Today, Tom Simpson is remembered, if at all, only by the most impassioned of cycling enthusiasts. But the cyclist, who died from a heart attack while ascending the formidable Mount Ventoux in the Tour de France of 1967, was, in his day, one of the most celebrated sportsmen in Europe. In 1965, fresh from winning the World Professional Road Race Championship in Spain, he was the "sports writers' personality of the year"; he was also voted sportsman of the year by the BBC and Daily Express.
Simpson was a member of a select group of European cyclists, which included Eddy Merckx and Rudi Altig, and became the first Briton to wear the coveted Yellow Jersey. His "death or glory" attitude earned him notoriety, and his attacking flamboyance made him the people's favourite. Off his bike, the boy who grew up in a Nottinghamshire mining town became something of a celebrity, mixing, we are told, with the likes of Sacha Distel and Petula Clark. Now, that's swinging!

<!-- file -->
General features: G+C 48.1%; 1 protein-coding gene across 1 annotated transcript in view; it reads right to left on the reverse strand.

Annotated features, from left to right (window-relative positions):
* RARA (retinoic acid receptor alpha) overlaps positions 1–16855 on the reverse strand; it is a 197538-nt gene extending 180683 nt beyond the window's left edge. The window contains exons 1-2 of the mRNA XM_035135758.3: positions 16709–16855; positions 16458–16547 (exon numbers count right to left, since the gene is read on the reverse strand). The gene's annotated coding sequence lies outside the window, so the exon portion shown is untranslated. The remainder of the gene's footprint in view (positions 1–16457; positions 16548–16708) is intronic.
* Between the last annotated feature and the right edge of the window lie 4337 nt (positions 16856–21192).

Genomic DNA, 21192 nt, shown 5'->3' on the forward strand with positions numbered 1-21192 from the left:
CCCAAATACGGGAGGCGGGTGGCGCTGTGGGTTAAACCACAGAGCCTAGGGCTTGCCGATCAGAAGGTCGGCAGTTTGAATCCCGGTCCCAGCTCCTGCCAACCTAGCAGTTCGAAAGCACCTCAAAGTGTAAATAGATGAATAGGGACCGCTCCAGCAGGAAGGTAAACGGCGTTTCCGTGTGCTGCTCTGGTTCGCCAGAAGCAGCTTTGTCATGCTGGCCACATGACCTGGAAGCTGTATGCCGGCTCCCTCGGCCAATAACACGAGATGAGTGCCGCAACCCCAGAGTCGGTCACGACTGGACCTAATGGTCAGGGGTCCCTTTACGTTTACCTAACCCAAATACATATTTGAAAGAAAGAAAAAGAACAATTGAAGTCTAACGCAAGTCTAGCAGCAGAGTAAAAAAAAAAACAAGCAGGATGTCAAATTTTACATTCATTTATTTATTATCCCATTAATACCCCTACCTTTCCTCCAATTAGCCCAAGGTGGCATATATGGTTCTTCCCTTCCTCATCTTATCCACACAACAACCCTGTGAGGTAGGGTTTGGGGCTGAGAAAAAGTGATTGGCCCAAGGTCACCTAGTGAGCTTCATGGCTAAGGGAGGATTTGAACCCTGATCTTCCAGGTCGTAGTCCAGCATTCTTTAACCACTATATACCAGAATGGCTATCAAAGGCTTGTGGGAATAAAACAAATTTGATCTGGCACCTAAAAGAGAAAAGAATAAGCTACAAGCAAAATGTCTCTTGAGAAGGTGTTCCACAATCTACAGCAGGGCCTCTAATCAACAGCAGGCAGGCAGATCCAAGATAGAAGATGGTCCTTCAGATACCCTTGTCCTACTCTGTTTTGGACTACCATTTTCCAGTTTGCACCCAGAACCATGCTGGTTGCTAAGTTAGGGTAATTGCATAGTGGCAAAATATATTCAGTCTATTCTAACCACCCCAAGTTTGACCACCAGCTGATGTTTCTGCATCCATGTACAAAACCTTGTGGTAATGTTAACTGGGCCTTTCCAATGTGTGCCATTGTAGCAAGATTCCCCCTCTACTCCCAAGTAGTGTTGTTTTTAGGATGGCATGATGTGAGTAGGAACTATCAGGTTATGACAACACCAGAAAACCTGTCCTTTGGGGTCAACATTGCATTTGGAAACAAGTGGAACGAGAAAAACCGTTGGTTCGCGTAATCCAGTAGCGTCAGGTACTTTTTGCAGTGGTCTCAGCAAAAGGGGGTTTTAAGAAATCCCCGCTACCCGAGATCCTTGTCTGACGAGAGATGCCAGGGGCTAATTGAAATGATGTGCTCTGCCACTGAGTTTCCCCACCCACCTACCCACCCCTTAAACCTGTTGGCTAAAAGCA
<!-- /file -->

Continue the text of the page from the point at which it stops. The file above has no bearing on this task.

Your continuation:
All of this is ably documented by William Fotheringham. Sometimes, however, this book can become too enmeshed in arcane detail - as you find yourself grappling with the names of cyclists, trainers and officials little known in their own day, let alone in ours. But the story of Simpson is compelling, not least because he died with heavy doses of amphetamines in his system and on his person, precipitating a major drugs scandal.
Simpson had no sense of his own limits, driven as he was by the pursuit of money. Competitive cycling was as ruthless in the 1960s as it is today, and he would do anything to win, even endangering his life.
The champion cyclist Lance Armstrong called the Tour de France a carnival of "purposeless suffering". No one personifies this more than Tommy Simpson, the forgotten hero of British cycling.